Argentine President Alberto Fernández, on August 21, announced that cell phone, internet and pay television services will be considered essential public services. He also anticipated that the rates of these services will be frozen until December 31. “In the face of the restrictions imposed by the pandemic, no one should give up a part of their income to face the increases in the prices of these services,” said Fernández.
In a tweet, Fernández announced that “Education, access to knowledge, culture and communication are basic rights that we must preserve. That is why we have ordered that from now on there are inclusive plans for basic, universal and compulsory benefits for those who have the least.” The president also stated that with the measure “the state recovers regulatory tools that the previous government removed from the state.”
The measure will be applicable to all service providers. It responds to a historical request from consumer defense entities, which have repeatedly demanded until recently an end to the increase in the prices of these services. With the Emergency Need Decree that will be signed in the coming days, the measure will be implemented nationwide and will benefit nearly 30 million users throughout the country, who between December 2019 and this month have suffered an increase of about 20% and paid more for these services.
The measure was praised by a large part of the political class and even won the support of several opposition members such as former senator Nito Artaza, who congratulated the president on the decision. On the part of those who criticized the measure, it was insisted that this was a dangerous measure, contrary to the project presented in 2014 by senator Gladys González of the Republican Proposal (PRO) party (which is a part of the opposition coalition, Together for Change) whose proposal is even more ambitious than Fernandez’s.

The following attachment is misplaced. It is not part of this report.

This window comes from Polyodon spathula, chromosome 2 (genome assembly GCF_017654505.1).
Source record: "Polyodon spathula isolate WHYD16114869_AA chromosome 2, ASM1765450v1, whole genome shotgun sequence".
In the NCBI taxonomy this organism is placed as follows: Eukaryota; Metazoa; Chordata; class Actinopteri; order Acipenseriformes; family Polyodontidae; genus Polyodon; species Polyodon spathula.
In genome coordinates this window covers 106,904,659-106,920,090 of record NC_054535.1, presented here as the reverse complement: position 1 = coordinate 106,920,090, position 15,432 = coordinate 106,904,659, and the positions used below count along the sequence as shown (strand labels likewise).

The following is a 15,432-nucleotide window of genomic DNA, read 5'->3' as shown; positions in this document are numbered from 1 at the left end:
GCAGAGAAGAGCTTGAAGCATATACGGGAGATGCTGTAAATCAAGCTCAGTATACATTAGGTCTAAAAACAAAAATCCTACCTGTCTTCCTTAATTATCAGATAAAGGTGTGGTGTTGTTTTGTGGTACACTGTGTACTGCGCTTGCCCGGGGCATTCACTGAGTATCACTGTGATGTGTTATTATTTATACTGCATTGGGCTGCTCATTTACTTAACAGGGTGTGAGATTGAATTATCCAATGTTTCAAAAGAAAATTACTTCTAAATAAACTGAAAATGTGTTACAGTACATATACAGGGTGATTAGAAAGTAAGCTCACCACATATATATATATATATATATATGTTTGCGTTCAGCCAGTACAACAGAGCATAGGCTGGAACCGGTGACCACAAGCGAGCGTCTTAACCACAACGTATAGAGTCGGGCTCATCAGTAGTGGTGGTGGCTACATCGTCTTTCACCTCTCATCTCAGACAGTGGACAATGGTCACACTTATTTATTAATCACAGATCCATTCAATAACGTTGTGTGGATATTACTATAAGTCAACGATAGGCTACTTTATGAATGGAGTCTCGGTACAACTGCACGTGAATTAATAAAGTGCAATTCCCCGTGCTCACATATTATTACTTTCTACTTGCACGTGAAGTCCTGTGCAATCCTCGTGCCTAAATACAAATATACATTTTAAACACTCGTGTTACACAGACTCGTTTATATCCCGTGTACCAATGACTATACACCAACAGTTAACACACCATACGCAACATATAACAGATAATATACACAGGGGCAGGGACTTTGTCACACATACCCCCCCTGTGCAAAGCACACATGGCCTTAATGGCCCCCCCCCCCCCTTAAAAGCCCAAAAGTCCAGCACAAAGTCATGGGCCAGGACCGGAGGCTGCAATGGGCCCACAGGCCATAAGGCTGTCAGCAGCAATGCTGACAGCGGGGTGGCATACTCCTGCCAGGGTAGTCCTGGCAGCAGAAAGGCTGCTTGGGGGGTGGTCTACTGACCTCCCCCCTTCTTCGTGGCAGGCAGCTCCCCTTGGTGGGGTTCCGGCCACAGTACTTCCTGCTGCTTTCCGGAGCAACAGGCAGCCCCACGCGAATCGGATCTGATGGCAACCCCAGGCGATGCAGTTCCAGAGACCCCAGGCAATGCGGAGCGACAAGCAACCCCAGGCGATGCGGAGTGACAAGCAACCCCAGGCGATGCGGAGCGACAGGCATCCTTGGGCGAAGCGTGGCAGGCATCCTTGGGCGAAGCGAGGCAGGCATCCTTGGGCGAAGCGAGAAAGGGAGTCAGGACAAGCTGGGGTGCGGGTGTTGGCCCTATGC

Patricia Bulrich, the president of PRO party, criticized the measure saying that “the national government found a window to interfere with the Clarín group, which has a strong position in the sector and provides cable TV and Internet services to the majority, and which now also operates with cell phones through the merger with the Personal telecom company.” in addition, she pointed out that “it is to be believed that telecommunications companies will reduce their investment in the country if they are restricted commercially.”
The Clarín group responded to the news along the same line and called the measure “surprising”. It also quoted Eduardo Bolsonaro in its criticism of the decision that benefits millions of users. In a tweet, with respect to this measure, the Brazilian federal deputy and the chairman of the Committee on Foreign Relations of the Chamber of Deputies commented that “the Venezuelanization of Argentina continues.”
Argentine journalist Cristina Perez, who has been one of the main critics of Fernandez’s government, also condemned the measure. “It is like taking over with regulations the companies that, of course, have the right to property and the services they offer,” said the news anchor during a newscast.
The progressive government of Frente de Todos, since assuming office in December 2019, has taken a number of measures to reverse the socio-economic crisis created by the previous right-wing government of Mauricio Macri. The national government took both economic and health measures in time to combat the COVID-19 pandemic. The aforementioned measure is a further step taken by the government to benefit the majority of the country’s population during the pandemic.